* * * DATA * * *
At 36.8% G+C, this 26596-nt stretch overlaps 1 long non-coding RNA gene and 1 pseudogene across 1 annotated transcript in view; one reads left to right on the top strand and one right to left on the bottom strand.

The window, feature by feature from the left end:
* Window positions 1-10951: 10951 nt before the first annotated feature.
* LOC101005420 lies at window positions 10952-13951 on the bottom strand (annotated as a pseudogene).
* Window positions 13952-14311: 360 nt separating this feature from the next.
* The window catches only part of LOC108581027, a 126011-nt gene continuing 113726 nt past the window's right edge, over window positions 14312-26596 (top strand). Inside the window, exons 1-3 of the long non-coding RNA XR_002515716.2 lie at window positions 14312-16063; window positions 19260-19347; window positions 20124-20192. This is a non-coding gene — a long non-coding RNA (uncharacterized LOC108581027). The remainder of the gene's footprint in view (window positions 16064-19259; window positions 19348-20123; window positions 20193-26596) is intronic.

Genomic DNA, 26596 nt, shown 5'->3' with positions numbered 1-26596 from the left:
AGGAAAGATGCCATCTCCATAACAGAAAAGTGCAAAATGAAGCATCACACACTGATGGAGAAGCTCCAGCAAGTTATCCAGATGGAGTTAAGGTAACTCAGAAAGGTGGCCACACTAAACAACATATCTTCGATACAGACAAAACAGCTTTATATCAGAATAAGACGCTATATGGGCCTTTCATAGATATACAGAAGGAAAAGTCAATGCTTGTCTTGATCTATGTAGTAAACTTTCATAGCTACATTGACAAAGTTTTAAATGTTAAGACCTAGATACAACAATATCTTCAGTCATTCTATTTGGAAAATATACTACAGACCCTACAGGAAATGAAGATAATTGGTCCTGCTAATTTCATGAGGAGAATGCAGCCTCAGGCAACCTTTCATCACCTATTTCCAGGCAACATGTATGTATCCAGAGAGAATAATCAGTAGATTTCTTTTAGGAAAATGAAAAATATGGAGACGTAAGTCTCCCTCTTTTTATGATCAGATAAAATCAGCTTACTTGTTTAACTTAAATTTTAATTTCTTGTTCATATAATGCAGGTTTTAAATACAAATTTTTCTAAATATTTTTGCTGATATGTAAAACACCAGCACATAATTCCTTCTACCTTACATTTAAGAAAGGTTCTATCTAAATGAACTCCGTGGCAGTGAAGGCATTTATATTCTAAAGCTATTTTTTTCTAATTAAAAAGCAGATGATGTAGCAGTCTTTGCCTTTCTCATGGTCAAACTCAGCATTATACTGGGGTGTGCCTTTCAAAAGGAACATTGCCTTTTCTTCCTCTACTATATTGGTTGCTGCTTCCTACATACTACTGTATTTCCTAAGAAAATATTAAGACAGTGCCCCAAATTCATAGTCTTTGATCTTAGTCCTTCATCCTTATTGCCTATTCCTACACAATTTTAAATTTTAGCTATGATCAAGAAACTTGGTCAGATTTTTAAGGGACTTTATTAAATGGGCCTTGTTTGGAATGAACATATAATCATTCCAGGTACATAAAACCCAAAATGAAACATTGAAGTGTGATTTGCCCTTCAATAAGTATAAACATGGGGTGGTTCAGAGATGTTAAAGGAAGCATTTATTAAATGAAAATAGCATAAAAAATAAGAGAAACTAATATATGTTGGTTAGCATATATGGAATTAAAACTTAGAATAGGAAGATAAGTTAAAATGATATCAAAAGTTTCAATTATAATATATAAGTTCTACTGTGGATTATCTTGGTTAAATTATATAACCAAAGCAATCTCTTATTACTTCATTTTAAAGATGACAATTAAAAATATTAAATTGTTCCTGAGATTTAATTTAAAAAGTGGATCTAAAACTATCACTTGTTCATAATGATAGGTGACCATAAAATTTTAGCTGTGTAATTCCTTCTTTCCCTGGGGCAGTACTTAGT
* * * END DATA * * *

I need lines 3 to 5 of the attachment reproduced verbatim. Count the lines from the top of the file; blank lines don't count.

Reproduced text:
* Window positions 1-10951: 10951 nt before the first annotated feature.
* LOC101005420 lies at window positions 10952-13951 on the bottom strand (annotated as a pseudogene).
* Window positions 13952-14311: 360 nt separating this feature from the next.